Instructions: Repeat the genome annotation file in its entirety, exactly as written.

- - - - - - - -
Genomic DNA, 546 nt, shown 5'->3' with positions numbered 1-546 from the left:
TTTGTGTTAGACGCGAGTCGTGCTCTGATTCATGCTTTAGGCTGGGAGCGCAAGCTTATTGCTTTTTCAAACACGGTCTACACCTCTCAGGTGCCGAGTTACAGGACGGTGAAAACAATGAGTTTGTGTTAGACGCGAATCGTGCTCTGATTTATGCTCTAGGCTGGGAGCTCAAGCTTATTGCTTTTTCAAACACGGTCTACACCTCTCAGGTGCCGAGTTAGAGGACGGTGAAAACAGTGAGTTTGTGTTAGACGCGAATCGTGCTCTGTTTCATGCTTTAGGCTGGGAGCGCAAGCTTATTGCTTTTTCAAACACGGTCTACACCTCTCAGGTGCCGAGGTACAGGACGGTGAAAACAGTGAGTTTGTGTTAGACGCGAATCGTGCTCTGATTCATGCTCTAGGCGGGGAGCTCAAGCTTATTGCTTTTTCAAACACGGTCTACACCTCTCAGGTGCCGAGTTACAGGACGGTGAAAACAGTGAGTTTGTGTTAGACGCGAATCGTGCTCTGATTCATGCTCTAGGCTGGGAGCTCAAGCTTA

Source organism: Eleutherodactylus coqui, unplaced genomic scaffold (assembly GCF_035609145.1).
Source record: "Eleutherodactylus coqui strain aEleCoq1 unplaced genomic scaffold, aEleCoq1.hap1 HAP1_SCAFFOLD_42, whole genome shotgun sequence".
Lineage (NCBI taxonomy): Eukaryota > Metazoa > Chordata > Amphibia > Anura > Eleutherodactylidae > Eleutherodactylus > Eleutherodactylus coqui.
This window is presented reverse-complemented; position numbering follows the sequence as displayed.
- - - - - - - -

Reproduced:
Genomic DNA, 546 nt, shown 5'->3' with positions numbered 1-546 from the left:
TTTGTGTTAGACGCGAGTCGTGCTCTGATTCATGCTTTAGGCTGGGAGCGCAAGCTTATTGCTTTTTCAAACACGGTCTACACCTCTCAGGTGCCGAGTTACAGGACGGTGAAAACAATGAGTTTGTGTTAGACGCGAATCGTGCTCTGATTTATGCTCTAGGCTGGGAGCTCAAGCTTATTGCTTTTTCAAACACGGTCTACACCTCTCAGGTGCCGAGTTAGAGGACGGTGAAAACAGTGAGTTTGTGTTAGACGCGAATCGTGCTCTGTTTCATGCTTTAGGCTGGGAGCGCAAGCTTATTGCTTTTTCAAACACGGTCTACACCTCTCAGGTGCCGAGGTACAGGACGGTGAAAACAGTGAGTTTGTGTTAGACGCGAATCGTGCTCTGATTCATGCTCTAGGCGGGGAGCTCAAGCTTATTGCTTTTTCAAACACGGTCTACACCTCTCAGGTGCCGAGTTACAGGACGGTGAAAACAGTGAGTTTGTGTTAGACGCGAATCGTGCTCTGATTCATGCTCTAGGCTGGGAGCTCAAGCTTA

Source organism: Eleutherodactylus coqui, unplaced genomic scaffold (assembly GCF_035609145.1).
Source record: "Eleutherodactylus coqui strain aEleCoq1 unplaced genomic scaffold, aEleCoq1.hap1 HAP1_SCAFFOLD_42, whole genome shotgun sequence".
Lineage (NCBI taxonomy): Eukaryota > Metazoa > Chordata > Amphibia > Anura > Eleutherodactylidae > Eleutherodactylus > Eleutherodactylus coqui.
This window is presented reverse-complemented; position numbering follows the sequence as displayed.